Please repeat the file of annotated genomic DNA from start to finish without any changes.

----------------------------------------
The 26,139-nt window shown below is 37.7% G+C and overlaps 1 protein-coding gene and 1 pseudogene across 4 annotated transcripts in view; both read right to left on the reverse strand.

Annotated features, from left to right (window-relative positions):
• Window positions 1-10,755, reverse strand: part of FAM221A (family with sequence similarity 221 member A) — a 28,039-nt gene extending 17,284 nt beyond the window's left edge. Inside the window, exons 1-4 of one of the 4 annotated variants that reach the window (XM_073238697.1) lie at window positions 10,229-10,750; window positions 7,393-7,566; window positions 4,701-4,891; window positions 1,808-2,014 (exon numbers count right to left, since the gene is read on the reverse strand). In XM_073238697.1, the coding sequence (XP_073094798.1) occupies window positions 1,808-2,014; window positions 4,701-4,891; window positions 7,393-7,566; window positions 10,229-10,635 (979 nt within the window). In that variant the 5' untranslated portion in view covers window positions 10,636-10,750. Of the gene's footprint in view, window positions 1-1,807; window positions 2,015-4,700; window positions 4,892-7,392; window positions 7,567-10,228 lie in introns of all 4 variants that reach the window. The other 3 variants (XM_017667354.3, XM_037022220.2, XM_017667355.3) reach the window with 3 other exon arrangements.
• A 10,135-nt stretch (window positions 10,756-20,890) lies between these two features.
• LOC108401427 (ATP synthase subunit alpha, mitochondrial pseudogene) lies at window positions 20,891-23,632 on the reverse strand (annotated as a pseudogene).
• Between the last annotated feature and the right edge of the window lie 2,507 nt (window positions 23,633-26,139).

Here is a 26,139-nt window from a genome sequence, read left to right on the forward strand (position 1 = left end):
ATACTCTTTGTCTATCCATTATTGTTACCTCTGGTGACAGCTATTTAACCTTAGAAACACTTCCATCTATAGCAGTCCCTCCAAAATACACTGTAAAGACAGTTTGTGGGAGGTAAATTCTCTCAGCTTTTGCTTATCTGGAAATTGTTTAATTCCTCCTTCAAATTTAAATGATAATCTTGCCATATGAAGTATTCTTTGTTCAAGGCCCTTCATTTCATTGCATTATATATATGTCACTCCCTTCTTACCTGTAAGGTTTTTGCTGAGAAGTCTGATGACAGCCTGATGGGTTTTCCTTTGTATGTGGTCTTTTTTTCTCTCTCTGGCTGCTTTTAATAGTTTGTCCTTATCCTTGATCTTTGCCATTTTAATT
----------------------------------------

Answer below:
The 26,139-nt window shown below is 37.7% G+C and overlaps 1 protein-coding gene and 1 pseudogene across 4 annotated transcripts in view; both read right to left on the reverse strand.

Annotated features, from left to right (window-relative positions):
• Window positions 1-10,755, reverse strand: part of FAM221A (family with sequence similarity 221 member A) — a 28,039-nt gene extending 17,284 nt beyond the window's left edge. Inside the window, exons 1-4 of one of the 4 annotated variants that reach the window (XM_073238697.1) lie at window positions 10,229-10,750; window positions 7,393-7,566; window positions 4,701-4,891; window positions 1,808-2,014 (exon numbers count right to left, since the gene is read on the reverse strand). In XM_073238697.1, the coding sequence (XP_073094798.1) occupies window positions 1,808-2,014; window positions 4,701-4,891; window positions 7,393-7,566; window positions 10,229-10,635 (979 nt within the window). In that variant the 5' untranslated portion in view covers window positions 10,636-10,750. Of the gene's footprint in view, window positions 1-1,807; window positions 2,015-4,700; window positions 4,892-7,392; window positions 7,567-10,228 lie in introns of all 4 variants that reach the window. The other 3 variants (XM_017667354.3, XM_037022220.2, XM_017667355.3) reach the window with 3 other exon arrangements.
• A 10,135-nt stretch (window positions 10,756-20,890) lies between these two features.
• LOC108401427 (ATP synthase subunit alpha, mitochondrial pseudogene) lies at window positions 20,891-23,632 on the reverse strand (annotated as a pseudogene).
• Between the last annotated feature and the right edge of the window lie 2,507 nt (window positions 23,633-26,139).

Here is a 26,139-nt window from a genome sequence, read left to right on the forward strand (position 1 = left end):
ATACTCTTTGTCTATCCATTATTGTTACCTCTGGTGACAGCTATTTAACCTTAGAAACACTTCCATCTATAGCAGTCCCTCCAAAATACACTGTAAAGACAGTTTGTGGGAGGTAAATTCTCTCAGCTTTTGCTTATCTGGAAATTGTTTAATTCCTCCTTCAAATTTAAATGATAATCTTGCCATATGAAGTATTCTTTGTTCAAGGCCCTTCATTTCATTGCATTATATATATGTCACTCCCTTCTTACCTGTAAGGTTTTTGCTGAGAAGTCTGATGACAGCCTGATGGGTTTTCCTTTGTATGTGGTCTTTTTTTCTCTCTCTGGCTGCTTTTAATAGTTTGTCCTTATCCTTGATCTTTGCCATTTTAATT